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Ground preparation in afforestation

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  1. Introduction.
  2. Clearing.
  3. Land reclamation.
  4. Compaction.
  5. Cultivation.
  6. Disking.
  7. Ripping.
  8. Mound plowing.
  9. Drainage.
  10. Water harvesting.
  11. Conclusion.

Ground preparation is de?ned as the set of preliminary operations on soil that are required for effective establishment of tree seedlings. The main objective of ground preparation is to assure access to nutrients, air, and water for the seedlings to be planted. Ground preparation is more focused in soil treatment for plant establishment, considering the simple meaning of ground as ?solid surface of the earth' or ?the upper soil.' Site preparation may be understood as a wider concept referring to a modi?cation of the surrounding environment for plant establishment. In this sense, site preparation may include operations prior to ground preparation. Thus, site preparation includes clearing, soil cultivation, and also protection operations, such as management of pre-existing vegetation especially weeds, fencing and other animal control systems, protection of plants against frost and wind, etc.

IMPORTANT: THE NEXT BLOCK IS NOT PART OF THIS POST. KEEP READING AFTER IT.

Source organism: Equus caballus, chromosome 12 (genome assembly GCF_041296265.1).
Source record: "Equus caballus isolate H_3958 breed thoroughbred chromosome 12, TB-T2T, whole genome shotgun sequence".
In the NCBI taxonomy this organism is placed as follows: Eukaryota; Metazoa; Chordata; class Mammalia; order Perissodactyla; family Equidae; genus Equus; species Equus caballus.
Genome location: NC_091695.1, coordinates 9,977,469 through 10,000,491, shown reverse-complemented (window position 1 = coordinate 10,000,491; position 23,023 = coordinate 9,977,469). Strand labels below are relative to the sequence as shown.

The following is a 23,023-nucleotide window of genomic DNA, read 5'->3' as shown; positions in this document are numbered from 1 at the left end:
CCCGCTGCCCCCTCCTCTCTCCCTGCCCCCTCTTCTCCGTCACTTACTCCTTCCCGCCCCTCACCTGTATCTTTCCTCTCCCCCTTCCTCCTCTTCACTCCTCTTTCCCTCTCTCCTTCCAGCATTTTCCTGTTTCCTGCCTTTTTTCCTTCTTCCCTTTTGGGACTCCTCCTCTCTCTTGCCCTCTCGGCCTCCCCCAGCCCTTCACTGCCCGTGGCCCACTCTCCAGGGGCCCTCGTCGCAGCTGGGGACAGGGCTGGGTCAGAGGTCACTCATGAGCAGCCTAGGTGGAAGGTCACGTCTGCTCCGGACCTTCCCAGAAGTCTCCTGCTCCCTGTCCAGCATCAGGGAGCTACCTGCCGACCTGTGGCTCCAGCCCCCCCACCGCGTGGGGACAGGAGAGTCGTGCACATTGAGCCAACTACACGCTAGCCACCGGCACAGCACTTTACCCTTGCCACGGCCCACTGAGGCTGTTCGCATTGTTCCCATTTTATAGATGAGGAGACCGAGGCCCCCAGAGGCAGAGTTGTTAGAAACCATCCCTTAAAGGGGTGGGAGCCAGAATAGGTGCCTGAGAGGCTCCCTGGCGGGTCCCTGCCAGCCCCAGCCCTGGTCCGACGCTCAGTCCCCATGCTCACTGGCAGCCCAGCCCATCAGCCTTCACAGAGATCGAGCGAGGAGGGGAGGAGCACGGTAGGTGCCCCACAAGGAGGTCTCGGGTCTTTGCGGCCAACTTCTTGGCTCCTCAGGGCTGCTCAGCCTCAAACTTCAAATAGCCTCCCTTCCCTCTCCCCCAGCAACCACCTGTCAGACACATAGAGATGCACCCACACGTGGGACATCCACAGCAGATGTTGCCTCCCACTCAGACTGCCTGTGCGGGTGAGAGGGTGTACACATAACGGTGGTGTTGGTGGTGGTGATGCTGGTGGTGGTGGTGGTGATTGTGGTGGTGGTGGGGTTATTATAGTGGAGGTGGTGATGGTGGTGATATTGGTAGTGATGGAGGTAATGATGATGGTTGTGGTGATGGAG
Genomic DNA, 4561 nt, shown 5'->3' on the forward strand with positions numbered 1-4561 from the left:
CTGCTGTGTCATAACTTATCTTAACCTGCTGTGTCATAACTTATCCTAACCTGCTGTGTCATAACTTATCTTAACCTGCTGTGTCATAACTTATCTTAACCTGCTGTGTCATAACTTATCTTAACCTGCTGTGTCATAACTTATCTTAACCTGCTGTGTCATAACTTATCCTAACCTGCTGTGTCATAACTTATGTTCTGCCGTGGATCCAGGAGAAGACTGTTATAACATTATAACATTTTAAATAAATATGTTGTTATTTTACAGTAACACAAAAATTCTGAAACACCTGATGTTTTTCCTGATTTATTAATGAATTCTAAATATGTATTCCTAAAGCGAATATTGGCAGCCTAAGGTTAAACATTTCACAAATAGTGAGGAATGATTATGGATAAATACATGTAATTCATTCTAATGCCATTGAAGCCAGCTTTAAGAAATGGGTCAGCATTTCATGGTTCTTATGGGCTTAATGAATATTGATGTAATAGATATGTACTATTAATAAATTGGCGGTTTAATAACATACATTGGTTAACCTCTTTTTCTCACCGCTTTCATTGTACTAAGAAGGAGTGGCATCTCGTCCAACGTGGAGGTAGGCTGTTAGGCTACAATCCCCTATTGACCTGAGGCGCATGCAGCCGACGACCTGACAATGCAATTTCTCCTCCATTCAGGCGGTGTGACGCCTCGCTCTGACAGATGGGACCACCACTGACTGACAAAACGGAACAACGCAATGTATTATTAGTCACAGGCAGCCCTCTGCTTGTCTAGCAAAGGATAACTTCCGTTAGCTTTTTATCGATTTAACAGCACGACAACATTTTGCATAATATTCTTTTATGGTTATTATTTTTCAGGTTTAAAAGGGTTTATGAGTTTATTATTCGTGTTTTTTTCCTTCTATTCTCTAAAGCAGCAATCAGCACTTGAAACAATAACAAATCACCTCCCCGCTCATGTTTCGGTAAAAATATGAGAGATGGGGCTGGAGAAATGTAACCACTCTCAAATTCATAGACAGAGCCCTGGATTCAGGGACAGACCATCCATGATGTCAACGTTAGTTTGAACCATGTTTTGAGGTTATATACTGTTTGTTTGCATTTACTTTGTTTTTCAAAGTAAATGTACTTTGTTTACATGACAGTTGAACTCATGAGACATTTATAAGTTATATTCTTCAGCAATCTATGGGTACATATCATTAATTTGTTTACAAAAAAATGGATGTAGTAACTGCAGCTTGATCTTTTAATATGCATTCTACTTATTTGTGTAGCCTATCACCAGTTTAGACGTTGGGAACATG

[...] Subsoil plows are designed to provide full ground preparation treatment in hilly areas worldwide. Subsoil plows are designed for areas where the dozers available are lower in horsepower. More maneuver-able than a heavy trailing unit, subsoil plows are very rugged machines designed for use with 225?350HP dozers. The design may include a heavy-duty coulter and swept- back tine, and a choice of two or four disks. Subsoil plows may have the ripper shank and the disk body both in the swiveling frame, for high maneuver- ability on sloping ground. [...]

[...] Water harvesting should gain massive adoption in the near future because of the excellent results obtained in the afforestation of areas with rainfall as low as 80mm year. Most harvesting systems are designed for ?at areas. Nevertheless, higher steep slopes also may be treated with the systems for water collection. There are many water harvesting systems that can be applied for improving forest plantations. For example, microcatchments or ?negarims,' contour bunds, contour stone bunds, semicircular bunds, individual terraces, ?limans,' ?kasukas,' permeable rock dams, subsurface dams, and others. [...]

[...] Water harvesting systems are ground preparation systems with a high cost and a considerable amount of ground disturbance. Nevertheless, water harvesting systems can make feasible afforestation in dry zones, achieving good success in tree growth. As an example, Table 3 shows the earthworks required for three of the most popular water harvesting systems. Water harvesting systems should be considered as soil and water conservation systems, because besides harvesting water for the trees, they simultaneously conserve soil. Dimensions of water harvesting systems are based on the catchment area size required to provide an additional supply of rainfall. [...]

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